What does it take to be admirable? I suppose we all have different views on this. I am, however, noticing that my perception of what is admirable in people is beginning to shift. External qualities, I am discovering, are not qualifying factors to make a person admirable. At my almost 30 years of life, I am realizing that the value of humanity relies on the beauty of their soul.
From the moment of conception we are blessed with a beautiful limited gift. It seems overflowing for a newborn and too close for comfort for an elderly. Sometimes we want to rush it and other times we want to delay it, but we cannot control it.Every living thing feels its power. Even the moon and the sun have respect for it. The seasons follow it and the leaves obey it. The beauty of blooming flowers is subject to it. On certain days, we try to stretch it and only wish we had more of it. Other days, we forget the importance of it and mismanage it. Some are blessed with a little more of it, but we cannot buy more than we were given or even negotiate with it.
Not all successful people are fruitful, but all fruitful people are successful. Allow me to explain…
A fruitful life is a life lived beyond the expectations of society. Society’s definition of success often relies on an individual’s earned income, assets and/or education. It’s as if we view success as being attainable through only one pathway. According to dictionary.com, however, success can also be defined as the accomplishment of one’s goals– those goals can be anything that makes your precious little heart happy. If you are anything like me, riches is not really your priority and that is absolutely okay. In other words, success can be accurately described as reaching a level of contentment from the result of an action. Having a prestigious career or money is not always enough to feel satisfied or content, but if we learn to live a fruitful life (action), we will find contentment (desired outcome) in our lives.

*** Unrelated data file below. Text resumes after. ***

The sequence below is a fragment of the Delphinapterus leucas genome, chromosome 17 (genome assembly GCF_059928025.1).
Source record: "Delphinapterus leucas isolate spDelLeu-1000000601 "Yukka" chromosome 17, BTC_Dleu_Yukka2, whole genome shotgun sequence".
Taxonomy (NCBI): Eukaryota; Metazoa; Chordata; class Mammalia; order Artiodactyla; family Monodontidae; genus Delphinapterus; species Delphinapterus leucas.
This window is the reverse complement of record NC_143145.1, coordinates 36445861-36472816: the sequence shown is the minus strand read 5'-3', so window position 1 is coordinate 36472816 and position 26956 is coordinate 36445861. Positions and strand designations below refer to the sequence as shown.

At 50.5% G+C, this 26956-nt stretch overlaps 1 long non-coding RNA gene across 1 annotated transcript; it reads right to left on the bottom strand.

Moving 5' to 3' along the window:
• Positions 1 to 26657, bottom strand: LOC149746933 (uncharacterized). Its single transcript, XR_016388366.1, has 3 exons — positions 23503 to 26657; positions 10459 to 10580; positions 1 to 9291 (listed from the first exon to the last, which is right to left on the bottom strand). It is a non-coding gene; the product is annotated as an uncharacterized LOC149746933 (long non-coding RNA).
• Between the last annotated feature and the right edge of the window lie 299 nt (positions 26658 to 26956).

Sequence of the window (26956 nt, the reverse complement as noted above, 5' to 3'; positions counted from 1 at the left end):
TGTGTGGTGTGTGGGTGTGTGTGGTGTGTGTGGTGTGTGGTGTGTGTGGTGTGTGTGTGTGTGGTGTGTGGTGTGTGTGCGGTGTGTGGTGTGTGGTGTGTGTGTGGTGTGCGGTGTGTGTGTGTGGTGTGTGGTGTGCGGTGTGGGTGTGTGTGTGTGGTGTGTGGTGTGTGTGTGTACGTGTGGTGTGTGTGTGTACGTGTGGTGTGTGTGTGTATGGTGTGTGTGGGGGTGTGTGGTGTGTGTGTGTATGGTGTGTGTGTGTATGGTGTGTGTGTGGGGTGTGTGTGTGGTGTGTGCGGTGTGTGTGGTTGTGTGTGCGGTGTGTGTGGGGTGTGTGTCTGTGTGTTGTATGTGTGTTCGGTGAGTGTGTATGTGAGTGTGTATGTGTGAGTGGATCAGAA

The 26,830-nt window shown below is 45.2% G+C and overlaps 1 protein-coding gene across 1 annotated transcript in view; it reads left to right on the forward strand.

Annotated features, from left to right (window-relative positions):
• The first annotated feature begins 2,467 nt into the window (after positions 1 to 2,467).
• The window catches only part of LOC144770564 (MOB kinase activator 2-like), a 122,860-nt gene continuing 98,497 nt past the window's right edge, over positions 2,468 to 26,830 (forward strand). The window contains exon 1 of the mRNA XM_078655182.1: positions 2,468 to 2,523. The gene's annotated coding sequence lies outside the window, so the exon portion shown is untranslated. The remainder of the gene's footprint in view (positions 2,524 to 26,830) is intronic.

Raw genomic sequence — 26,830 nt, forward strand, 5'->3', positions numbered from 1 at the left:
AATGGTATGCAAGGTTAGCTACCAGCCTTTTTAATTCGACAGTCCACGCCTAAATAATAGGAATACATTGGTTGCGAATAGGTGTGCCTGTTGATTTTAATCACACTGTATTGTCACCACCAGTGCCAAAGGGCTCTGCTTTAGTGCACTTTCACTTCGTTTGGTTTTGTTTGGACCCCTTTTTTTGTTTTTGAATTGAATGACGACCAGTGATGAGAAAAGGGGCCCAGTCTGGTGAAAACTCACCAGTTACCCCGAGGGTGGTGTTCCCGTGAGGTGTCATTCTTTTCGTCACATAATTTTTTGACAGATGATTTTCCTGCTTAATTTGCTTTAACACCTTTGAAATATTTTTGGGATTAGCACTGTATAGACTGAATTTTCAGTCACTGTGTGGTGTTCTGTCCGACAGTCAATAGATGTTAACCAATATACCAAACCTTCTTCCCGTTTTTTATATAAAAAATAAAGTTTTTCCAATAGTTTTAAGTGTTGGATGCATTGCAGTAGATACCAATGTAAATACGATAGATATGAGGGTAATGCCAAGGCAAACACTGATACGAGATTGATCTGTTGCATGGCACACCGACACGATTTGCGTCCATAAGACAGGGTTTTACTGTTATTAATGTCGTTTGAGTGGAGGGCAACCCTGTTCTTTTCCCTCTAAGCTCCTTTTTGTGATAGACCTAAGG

To win the battle, you must bury the head. Let us talk about this. I am not an expert on the process of killing venomous snakes, but I read a book called Goliath Must Fall written by pastor Louie Giglio. In a section of his book, he describes the adventures he lived when he would go to summer camp during his teenage years. As a camp counselor, pastor Louie had the horrifying mission of going snake hunting to protect the other teens from getting hurt by these venomous creatures. He described the hunting process and completed it by mentioning one important detail: the hunting battle against a snake was not over until the head of the dead snake was dug underground. Although the snake was dead, poison still sat in the fangs and leaving the head exposed would be very dangerous. They always buried the heads after each killing. Now, I have never lived in area where venomous snakes are common. However, if you have, you would agree with pastor Louie in his hunting process. The main lesson: even if the your problem is dead, you are not necessarily out of the danger zone.
At the early age of 2, I began to show interest in something children my age found to be the most boring thing to do; attend church, I mean at that age it is hard to understand what church even is and why people attend every weekend. I, however, loved tagging along with my grandmother every time she went. My grandmother was and is a devoted Christian. After losing her 8-year-old son in a tragic accident, she found healing in a Christian Evangelical church. It was in this place where she found restoration and strength to live through every day without her son. My grandmother became one of the most devoted Christians I know. I had no idea that her devotion would pave the way for my lonely and beautiful uniqueness.